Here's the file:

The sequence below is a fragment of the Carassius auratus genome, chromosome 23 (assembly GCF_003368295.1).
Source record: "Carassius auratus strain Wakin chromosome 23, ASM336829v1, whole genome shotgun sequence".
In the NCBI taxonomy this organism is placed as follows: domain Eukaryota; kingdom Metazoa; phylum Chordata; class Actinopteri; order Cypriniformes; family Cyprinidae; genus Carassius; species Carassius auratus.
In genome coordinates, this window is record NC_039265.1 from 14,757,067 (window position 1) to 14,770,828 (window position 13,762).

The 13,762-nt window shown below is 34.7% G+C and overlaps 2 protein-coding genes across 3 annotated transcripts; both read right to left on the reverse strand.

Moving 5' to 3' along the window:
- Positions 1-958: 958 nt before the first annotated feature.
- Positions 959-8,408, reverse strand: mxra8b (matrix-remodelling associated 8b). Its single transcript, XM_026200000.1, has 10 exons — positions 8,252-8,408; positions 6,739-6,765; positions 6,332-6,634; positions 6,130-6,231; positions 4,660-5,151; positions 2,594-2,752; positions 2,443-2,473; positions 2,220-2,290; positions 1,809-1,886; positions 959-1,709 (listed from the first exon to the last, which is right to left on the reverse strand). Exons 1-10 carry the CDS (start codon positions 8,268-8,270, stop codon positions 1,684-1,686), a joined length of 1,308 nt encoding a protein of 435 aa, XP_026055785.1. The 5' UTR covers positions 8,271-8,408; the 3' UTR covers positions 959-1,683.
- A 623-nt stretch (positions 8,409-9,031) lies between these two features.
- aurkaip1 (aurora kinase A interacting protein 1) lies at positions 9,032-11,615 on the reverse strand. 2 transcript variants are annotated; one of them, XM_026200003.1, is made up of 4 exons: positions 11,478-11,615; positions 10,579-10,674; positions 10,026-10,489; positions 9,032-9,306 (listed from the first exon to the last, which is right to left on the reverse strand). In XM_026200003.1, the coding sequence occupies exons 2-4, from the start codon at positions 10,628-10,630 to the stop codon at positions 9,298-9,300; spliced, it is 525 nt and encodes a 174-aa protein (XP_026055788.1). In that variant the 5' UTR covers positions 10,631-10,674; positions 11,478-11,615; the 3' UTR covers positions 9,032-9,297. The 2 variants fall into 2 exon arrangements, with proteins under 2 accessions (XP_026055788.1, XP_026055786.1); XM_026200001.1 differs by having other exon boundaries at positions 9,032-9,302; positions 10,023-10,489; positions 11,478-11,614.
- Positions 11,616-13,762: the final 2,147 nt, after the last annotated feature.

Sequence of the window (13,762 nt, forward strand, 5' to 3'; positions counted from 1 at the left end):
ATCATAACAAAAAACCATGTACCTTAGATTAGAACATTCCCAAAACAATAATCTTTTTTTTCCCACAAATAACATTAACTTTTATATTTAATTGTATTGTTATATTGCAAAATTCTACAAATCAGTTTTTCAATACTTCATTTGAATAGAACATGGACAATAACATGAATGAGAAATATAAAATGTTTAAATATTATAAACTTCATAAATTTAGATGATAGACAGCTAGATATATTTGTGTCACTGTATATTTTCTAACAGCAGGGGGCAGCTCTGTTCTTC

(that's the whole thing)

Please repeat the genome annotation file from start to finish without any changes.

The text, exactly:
The sequence below is a fragment of the Carassius auratus genome, chromosome 23 (assembly GCF_003368295.1).
Source record: "Carassius auratus strain Wakin chromosome 23, ASM336829v1, whole genome shotgun sequence".
In the NCBI taxonomy this organism is placed as follows: domain Eukaryota; kingdom Metazoa; phylum Chordata; class Actinopteri; order Cypriniformes; family Cyprinidae; genus Carassius; species Carassius auratus.
In genome coordinates, this window is record NC_039265.1 from 14,757,067 (window position 1) to 14,770,828 (window position 13,762).

The 13,762-nt window shown below is 34.7% G+C and overlaps 2 protein-coding genes across 3 annotated transcripts; both read right to left on the reverse strand.

Moving 5' to 3' along the window:
- Positions 1-958: 958 nt before the first annotated feature.
- Positions 959-8,408, reverse strand: mxra8b (matrix-remodelling associated 8b). Its single transcript, XM_026200000.1, has 10 exons — positions 8,252-8,408; positions 6,739-6,765; positions 6,332-6,634; positions 6,130-6,231; positions 4,660-5,151; positions 2,594-2,752; positions 2,443-2,473; positions 2,220-2,290; positions 1,809-1,886; positions 959-1,709 (listed from the first exon to the last, which is right to left on the reverse strand). Exons 1-10 carry the CDS (start codon positions 8,268-8,270, stop codon positions 1,684-1,686), a joined length of 1,308 nt encoding a protein of 435 aa, XP_026055785.1. The 5' UTR covers positions 8,271-8,408; the 3' UTR covers positions 959-1,683.
- A 623-nt stretch (positions 8,409-9,031) lies between these two features.
- aurkaip1 (aurora kinase A interacting protein 1) lies at positions 9,032-11,615 on the reverse strand. 2 transcript variants are annotated; one of them, XM_026200003.1, is made up of 4 exons: positions 11,478-11,615; positions 10,579-10,674; positions 10,026-10,489; positions 9,032-9,306 (listed from the first exon to the last, which is right to left on the reverse strand). In XM_026200003.1, the coding sequence occupies exons 2-4, from the start codon at positions 10,628-10,630 to the stop codon at positions 9,298-9,300; spliced, it is 525 nt and encodes a 174-aa protein (XP_026055788.1). In that variant the 5' UTR covers positions 10,631-10,674; positions 11,478-11,615; the 3' UTR covers positions 9,032-9,297. The 2 variants fall into 2 exon arrangements, with proteins under 2 accessions (XP_026055788.1, XP_026055786.1); XM_026200001.1 differs by having other exon boundaries at positions 9,032-9,302; positions 10,023-10,489; positions 11,478-11,614.
- Positions 11,616-13,762: the final 2,147 nt, after the last annotated feature.

Sequence of the window (13,762 nt, forward strand, 5' to 3'; positions counted from 1 at the left end):
ATCATAACAAAAAACCATGTACCTTAGATTAGAACATTCCCAAAACAATAATCTTTTTTTTCCCACAAATAACATTAACTTTTATATTTAATTGTATTGTTATATTGCAAAATTCTACAAATCAGTTTTTCAATACTTCATTTGAATAGAACATGGACAATAACATGAATGAGAAATATAAAATGTTTAAATATTATAAACTTCATAAATTTAGATGATAGACAGCTAGATATATTTGTGTCACTGTATATTTTCTAACAGCAGGGGGCAGCTCTGTTCTTC